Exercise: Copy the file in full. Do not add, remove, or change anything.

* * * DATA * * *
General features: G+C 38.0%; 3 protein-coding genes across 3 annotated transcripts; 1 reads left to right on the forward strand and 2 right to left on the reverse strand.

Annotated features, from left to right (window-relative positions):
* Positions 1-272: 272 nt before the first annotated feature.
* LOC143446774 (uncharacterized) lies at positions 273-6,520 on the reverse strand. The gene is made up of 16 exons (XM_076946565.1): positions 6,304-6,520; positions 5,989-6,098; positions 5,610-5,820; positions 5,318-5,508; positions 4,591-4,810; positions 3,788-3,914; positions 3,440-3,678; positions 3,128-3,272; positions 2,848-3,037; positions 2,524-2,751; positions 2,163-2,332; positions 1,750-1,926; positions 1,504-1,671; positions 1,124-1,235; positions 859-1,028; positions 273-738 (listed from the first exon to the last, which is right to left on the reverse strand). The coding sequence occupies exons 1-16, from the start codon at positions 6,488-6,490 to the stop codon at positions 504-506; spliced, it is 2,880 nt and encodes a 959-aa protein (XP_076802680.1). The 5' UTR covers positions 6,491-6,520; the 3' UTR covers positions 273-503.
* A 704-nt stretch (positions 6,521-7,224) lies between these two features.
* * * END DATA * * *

General features: G+C 38.0%; 3 protein-coding genes across 3 annotated transcripts; 1 reads left to right on the forward strand and 2 right to left on the reverse strand.

Annotated features, from left to right (window-relative positions):
* Positions 1-272: 272 nt before the first annotated feature.
* LOC143446774 (uncharacterized) lies at positions 273-6,520 on the reverse strand. The gene is made up of 16 exons (XM_076946565.1): positions 6,304-6,520; positions 5,989-6,098; positions 5,610-5,820; positions 5,318-5,508; positions 4,591-4,810; positions 3,788-3,914; positions 3,440-3,678; positions 3,128-3,272; positions 2,848-3,037; positions 2,524-2,751; positions 2,163-2,332; positions 1,750-1,926; positions 1,504-1,671; positions 1,124-1,235; positions 859-1,028; positions 273-738 (listed from the first exon to the last, which is right to left on the reverse strand). The coding sequence occupies exons 1-16, from the start codon at positions 6,488-6,490 to the stop codon at positions 504-506; spliced, it is 2,880 nt and encodes a 959-aa protein (XP_076802680.1). The 5' UTR covers positions 6,491-6,520; the 3' UTR covers positions 273-503.
* A 704-nt stretch (positions 6,521-7,224) lies between these two features.